Nota not for RS: Court

The Supreme Court on Tuesday ruled that the none-of-the-above (Nota) option available in Lok Sabha and Assembly polls couldn't be permitted for the Rajya Sabha, as the "elixir" for direct elections could serve the "Satan of defection" in the other.

By R. Balaji
  • Published 22.08.18
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The Supreme Court. Picture by Prem Singh

New Delhi: The Supreme Court on Tuesday ruled that the none-of-the-above (Nota) option available in Lok Sabha and Assembly polls couldn't be permitted for the Rajya Sabha, as the "elixir" for direct elections could serve the "Satan of defection" in the other.

The court also said that elections to the council of states couldn't be compared with a general election, as members of Parliament's upper House represented a state, not any particular constituency.

"Nota will destroy the concept of value of a vote and representation and encourage defection that shall open the doors for corruption which is a malignant disorder," a bench of Chief Justice Dipak Misra and Justices A.M. Khanwilkar and D.Y. Chandrachud said.

"It has to be remembered that democracy garners its strength from the citizenry trust which is sustained only on the foundational pillars of purity, integrity, probity and rectitude...and such stronghold can be maintained only by ensuring that the process of elections remains unsullied and unpolluted so that the citadel of democracy stands tall as an impregnable bulwark against unscrupulous forces," the bench added.

"Nota may serve as an elixir in direct elections but in respect of the election to the council of states, which is a different one as discussed above, ... it would not only undermine the purity of democracy but also serve the Satan of defection and corruption."

The ruling came on an appeal filed by Shailesh Manubhai Parmar, the Congress's chief whip in the Gujarat Assembly.

Parmar had challenged an August 2017 circular that the secretary, Gujarat Legislature Secretariat, had issued, applying the Nota option for the then upcoming Rajya Sabha elections, which Congress leader Ahmed Patel won in a pulsating contest.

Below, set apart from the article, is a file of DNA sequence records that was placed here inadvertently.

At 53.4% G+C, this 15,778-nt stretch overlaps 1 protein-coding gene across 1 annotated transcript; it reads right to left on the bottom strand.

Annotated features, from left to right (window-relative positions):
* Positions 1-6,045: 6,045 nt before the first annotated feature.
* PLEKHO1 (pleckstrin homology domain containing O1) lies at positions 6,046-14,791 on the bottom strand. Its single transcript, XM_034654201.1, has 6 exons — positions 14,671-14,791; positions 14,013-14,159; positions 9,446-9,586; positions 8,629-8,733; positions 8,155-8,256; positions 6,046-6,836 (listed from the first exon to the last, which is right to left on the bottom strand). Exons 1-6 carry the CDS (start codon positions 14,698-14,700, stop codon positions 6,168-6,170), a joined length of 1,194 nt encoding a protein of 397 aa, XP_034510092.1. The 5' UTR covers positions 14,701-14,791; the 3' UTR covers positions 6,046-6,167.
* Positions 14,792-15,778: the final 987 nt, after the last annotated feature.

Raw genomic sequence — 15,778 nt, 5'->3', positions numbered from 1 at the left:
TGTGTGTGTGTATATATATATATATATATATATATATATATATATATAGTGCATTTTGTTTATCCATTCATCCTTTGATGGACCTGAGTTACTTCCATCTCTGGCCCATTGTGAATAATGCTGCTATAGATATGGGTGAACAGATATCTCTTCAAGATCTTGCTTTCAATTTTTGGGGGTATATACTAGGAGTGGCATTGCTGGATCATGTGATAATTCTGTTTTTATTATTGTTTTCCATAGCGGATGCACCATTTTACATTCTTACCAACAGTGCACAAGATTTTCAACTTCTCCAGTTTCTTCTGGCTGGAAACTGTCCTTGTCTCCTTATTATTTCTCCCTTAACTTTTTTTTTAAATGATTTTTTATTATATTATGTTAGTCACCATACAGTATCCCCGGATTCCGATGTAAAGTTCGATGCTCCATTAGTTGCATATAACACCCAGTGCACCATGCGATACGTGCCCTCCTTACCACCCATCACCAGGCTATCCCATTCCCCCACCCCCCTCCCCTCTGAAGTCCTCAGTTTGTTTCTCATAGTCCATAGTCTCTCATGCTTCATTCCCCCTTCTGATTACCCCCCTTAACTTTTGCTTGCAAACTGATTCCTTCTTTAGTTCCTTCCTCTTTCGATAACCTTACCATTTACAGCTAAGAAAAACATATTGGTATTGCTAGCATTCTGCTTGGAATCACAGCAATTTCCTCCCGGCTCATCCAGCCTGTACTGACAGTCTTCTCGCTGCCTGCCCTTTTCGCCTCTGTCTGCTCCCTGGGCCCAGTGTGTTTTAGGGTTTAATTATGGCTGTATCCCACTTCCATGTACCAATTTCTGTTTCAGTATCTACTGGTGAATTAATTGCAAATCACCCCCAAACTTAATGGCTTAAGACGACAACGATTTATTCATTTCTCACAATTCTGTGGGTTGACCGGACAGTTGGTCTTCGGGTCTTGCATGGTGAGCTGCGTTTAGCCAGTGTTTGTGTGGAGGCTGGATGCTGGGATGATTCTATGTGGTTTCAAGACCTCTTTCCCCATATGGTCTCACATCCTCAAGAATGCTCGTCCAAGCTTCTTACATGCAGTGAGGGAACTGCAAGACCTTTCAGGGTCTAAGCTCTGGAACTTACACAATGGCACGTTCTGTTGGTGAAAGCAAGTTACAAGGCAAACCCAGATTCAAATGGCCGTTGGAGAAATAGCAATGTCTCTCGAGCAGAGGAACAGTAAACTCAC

The Congress had alleged that the Election Commission (EC) had introduced the Nota option for the Rajya Sabha polls to help the BJP.

The central government and the EC had both defended the introduction of Nota since 2014. The Centre, in its oral submission, cited the Supreme Court judgment in the 2013 PUCL case that the option should be introduced for all Lok Sabha and Assembly elections.

The bench rejected the argument, saying the decision in the PUCL case related to direct elections.

"When one analyses the exercise of choice of Nota in the voting process of the council of states, where open ballot is permissible and secrecy of voting has no room and further where the discipline of the political party/parties matters, it is clear that such choice will have a negative impact. An elector, though a single voter, has a quantified value of his vote and the surplus votes are transferable...," the bench said.

"The concept of vote being transferable has a different connotation. It further needs to be stated that a candidate after being elected becomes a representative of a state and does not represent a particular constituency. The cumulative effect of all these aspects clearly conveys that the introduction of Nota to the election process for electing members of the council of states will be an anathema to the fundamental criterion of democracy, which is a basic feature of the Constitution."

The court said if Nota were introduced for Rajya Sabha elections, the very objective of the anti-defection law would be defeated.

"It can be stated without any fear of contradiction that the... introduction of Nota in such an election will not only run counter to the discipline that is expected from an elector under the Tenth Schedule to the Constitution but also be counterproductive to the basic grammar of the law of disqualification of a member on the ground of defection," Justice Misra, who wrote the judgment, said.

The bench said the intention behind the anti-defection law was to curb "horse trading, corruption and use of extra-constitutional methods", as envisaged under the Tenth Schedule.

"The commission cannot be allowed to conceive of certain concepts or ideas or, for that matter, think of a different dimension which would not fit into the legal framework," the court said.